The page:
Cosimo Alessandro Collini

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Portrait of Collini, artist unknown Cosimo Allesandro Collini.jpg
Portrait of Collini, artist unknown
Pterodactyl drawn by Collini in 1784 Pterodactylus holotype Collini 1784.jpg
Pterodactyl drawn by Collini in 1784

Cosimo Alessandro Collini (Florence 14 October 1727-Mannheim, 21 March 1806) was an Italian historian and Voltaire's secretary from 1752 to 1756.

Florence Comune in Tuscany, Italy

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Mannheim Place in Baden-Württemberg, Germany

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François-Marie Arouet, known by his nom de plumeVoltaire, was a French Enlightenment writer, historian and philosopher famous for his wit, his criticism of Christianity, especially the Roman Catholic Church, and his advocacy of freedom of religion, freedom of speech, and separation of church and state.



Born into a noble family, he studied law and met Voltaire in Berlin in 1750 and was taken on as his secretary in April 1752. [1] When Voltaire left the service of Frederick the Great Collini accompanied him, and was confined with him and Madame Denis on Frederick’s orders for three weeks in Frankfurt. [2] In 1755 the young Jean-Louis Wagnière was made his assistant, and just over a year later, took Collini's place when he was dismissed from Voltaire's service for insulting Madame Denis. [3]

Berlin Capital of Germany

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He then entered the service of Charles Theodore, Elector of Bavaria as his private secretary and historiographer. In 1763 he became a member of the Palatine Academy of Sciences and director of the Mannheim Cabinet of Natural History. In 1764 he was the first person to describe the pterosaur that Georges Cuvier went on the identify, seventeen years later, as a flying reptile.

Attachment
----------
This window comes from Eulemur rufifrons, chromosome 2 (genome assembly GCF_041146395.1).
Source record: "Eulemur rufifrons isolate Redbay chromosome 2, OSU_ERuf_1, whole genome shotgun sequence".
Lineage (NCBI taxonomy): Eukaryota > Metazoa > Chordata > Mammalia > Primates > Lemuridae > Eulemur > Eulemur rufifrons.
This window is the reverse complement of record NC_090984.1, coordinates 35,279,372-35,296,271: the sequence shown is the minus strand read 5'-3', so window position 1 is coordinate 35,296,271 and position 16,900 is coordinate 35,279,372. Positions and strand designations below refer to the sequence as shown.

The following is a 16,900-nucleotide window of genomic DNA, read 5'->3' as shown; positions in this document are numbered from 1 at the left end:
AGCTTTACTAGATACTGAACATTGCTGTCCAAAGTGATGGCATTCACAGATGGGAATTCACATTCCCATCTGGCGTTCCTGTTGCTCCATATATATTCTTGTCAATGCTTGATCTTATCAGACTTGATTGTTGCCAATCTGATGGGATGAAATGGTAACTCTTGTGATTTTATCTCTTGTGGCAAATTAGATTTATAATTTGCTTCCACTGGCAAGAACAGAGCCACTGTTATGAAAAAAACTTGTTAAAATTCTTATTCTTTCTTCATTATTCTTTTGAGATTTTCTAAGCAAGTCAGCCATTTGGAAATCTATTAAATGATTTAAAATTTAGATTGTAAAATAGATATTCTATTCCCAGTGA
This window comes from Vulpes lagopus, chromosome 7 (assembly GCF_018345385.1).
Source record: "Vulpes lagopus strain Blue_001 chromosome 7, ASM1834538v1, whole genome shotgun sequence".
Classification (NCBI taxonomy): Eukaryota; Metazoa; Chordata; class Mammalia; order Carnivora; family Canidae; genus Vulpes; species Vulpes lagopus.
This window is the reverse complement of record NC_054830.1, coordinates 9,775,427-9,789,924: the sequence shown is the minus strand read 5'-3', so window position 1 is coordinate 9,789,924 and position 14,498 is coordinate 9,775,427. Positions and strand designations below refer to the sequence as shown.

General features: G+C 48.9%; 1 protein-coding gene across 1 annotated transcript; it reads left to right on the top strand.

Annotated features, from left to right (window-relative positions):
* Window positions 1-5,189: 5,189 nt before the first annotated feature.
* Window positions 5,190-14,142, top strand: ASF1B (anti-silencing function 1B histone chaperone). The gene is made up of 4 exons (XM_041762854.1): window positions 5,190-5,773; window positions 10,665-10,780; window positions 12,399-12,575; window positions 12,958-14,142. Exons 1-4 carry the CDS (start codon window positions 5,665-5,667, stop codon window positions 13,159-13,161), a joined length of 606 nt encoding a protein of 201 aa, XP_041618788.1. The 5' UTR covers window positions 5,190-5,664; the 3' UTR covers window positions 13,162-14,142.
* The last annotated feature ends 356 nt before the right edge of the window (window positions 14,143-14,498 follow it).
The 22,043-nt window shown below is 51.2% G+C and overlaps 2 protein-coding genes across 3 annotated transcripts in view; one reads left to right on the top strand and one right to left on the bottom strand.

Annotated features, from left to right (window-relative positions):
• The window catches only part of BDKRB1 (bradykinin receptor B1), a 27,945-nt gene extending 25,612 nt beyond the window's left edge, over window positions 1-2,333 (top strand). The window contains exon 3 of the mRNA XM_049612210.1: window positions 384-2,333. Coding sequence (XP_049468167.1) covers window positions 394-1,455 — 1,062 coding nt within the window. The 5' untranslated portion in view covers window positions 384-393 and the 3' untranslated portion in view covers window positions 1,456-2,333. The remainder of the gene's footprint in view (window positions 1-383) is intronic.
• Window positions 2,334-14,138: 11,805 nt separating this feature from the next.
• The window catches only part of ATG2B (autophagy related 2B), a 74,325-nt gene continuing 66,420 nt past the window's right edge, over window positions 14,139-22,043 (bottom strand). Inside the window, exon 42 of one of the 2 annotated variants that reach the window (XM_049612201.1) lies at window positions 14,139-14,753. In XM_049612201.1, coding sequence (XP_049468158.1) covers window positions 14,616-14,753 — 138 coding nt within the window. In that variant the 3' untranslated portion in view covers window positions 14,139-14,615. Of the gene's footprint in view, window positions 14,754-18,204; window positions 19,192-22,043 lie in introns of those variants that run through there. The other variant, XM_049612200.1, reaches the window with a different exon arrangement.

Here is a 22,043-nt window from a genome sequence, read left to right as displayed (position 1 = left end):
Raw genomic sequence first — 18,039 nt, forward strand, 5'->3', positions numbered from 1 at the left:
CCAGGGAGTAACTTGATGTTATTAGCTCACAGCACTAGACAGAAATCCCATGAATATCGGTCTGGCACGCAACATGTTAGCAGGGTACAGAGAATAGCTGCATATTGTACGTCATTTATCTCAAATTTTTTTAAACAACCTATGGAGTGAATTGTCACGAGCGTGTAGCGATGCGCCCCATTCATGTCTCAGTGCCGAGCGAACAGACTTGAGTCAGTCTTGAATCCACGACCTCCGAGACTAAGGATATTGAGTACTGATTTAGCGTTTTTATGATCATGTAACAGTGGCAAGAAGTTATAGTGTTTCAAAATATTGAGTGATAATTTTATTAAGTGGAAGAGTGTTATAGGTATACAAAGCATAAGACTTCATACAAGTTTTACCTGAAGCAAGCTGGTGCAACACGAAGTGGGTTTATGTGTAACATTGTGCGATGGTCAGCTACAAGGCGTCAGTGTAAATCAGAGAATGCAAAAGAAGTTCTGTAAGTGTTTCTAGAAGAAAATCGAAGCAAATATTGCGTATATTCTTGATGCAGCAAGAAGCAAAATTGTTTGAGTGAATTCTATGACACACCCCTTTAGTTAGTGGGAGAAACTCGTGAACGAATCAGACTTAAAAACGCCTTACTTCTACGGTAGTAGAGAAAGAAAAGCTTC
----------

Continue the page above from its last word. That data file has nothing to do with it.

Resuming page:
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Georges Cuvier French naturalist, zoologist and paleontologist (1769–1832)

Jean Léopold Nicolas Frédéric, Baron Cuvier, known as Georges Cuvier, was a French naturalist and zoologist, sometimes referred to as the "founding father of paleontology". Cuvier was a major figure in natural sciences research in the early 19th century and was instrumental in establishing the fields of comparative anatomy and paleontology through his work in comparing living animals with fossils.

In his later years, he denounced the fanaticism of the French revolutionary wars and in 1799 he defended the collections in his cabinet from destruction, and managed to have them transferred, four years later, to Munich.

A street in Mannheim is named after him, as is the Collini-Center development in the city.


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  1. Ian Davidson, Voltaire – A Life, Profile Books 2010 p.258
  2. Ian Davidson, Voltaire – A Life, Profile Books 2010 p.266
  3. Ian Davidson, Voltaire – A Life, Profile Books 2010 p.272